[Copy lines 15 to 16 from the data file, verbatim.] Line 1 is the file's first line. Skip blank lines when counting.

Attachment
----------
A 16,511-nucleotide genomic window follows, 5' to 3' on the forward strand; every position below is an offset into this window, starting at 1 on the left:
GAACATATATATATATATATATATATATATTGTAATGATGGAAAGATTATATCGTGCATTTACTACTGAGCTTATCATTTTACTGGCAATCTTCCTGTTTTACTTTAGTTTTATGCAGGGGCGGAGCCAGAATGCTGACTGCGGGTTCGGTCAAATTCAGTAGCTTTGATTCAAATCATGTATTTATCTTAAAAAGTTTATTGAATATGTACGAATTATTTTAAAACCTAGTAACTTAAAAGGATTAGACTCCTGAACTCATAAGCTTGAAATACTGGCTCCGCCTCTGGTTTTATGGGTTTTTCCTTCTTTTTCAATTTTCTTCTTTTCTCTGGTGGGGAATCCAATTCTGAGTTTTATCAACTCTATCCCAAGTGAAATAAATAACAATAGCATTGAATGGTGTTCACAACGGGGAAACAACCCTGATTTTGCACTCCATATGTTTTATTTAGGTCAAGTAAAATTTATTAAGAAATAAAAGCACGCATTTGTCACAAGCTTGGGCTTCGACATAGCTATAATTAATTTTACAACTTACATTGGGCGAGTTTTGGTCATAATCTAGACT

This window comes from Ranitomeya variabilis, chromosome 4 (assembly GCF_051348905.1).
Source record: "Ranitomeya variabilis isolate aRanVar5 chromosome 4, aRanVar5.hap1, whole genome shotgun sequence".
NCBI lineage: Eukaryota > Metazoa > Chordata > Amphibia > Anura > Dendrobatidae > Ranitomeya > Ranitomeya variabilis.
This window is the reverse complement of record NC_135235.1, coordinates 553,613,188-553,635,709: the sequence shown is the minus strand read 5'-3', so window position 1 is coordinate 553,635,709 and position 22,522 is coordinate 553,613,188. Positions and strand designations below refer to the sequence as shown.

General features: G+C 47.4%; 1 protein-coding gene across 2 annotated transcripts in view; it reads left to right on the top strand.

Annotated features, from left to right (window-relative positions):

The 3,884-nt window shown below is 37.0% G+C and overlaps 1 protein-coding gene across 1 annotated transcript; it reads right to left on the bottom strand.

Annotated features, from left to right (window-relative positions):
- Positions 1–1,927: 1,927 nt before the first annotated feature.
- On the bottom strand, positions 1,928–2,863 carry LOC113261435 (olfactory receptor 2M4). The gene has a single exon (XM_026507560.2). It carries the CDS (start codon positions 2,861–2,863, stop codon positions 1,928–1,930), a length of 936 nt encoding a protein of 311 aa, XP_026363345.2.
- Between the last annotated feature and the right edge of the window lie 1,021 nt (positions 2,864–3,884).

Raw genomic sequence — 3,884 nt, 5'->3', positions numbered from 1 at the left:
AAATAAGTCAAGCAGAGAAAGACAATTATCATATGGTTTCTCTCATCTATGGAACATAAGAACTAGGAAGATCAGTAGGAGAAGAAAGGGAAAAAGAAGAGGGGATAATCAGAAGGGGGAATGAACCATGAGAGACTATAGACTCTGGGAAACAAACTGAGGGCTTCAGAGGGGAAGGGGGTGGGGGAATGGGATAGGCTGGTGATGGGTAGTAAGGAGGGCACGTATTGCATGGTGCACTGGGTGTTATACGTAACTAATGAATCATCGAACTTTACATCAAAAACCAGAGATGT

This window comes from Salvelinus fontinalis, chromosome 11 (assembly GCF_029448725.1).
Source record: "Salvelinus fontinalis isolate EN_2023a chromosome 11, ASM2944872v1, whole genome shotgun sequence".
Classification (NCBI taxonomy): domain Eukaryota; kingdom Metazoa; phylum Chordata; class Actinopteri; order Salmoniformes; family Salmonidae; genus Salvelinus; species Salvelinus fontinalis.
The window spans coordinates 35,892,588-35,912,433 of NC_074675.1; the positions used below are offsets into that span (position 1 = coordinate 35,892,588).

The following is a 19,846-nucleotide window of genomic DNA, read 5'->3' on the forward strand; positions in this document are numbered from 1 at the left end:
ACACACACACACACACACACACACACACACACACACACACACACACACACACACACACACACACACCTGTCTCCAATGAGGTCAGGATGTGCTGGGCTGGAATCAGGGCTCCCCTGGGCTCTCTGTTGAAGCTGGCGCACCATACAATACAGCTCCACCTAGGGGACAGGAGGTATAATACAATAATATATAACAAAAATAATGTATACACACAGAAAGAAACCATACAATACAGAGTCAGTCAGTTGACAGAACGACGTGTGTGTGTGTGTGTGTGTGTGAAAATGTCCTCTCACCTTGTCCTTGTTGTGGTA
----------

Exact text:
AAATAAGTCAAGCAGAGAAAGACAATTATCATATGGTTTCTCTCATCTATGGAACATAAGAACTAGGAAGATCAGTAGGAGAAGAAAGGGAAAAAGAAGAGGGGATAATCAGAAGGGGGAATGAACCATGAGAGACTATAGACTCTGGGAAACAAACTGAGGGCTTCAGAGGGGAAGGGGGTGGGGGAATGGGATAGGCTGGTGATGGGTAGTAAGGAGGGCACGTATTGCATGGTGCACTGGGTGTTATACGTAACTAATGAATCATCGAACTTTACATCAAAAACCAGAGATGT

This window comes from Salvelinus fontinalis, chromosome 11 (assembly GCF_029448725.1).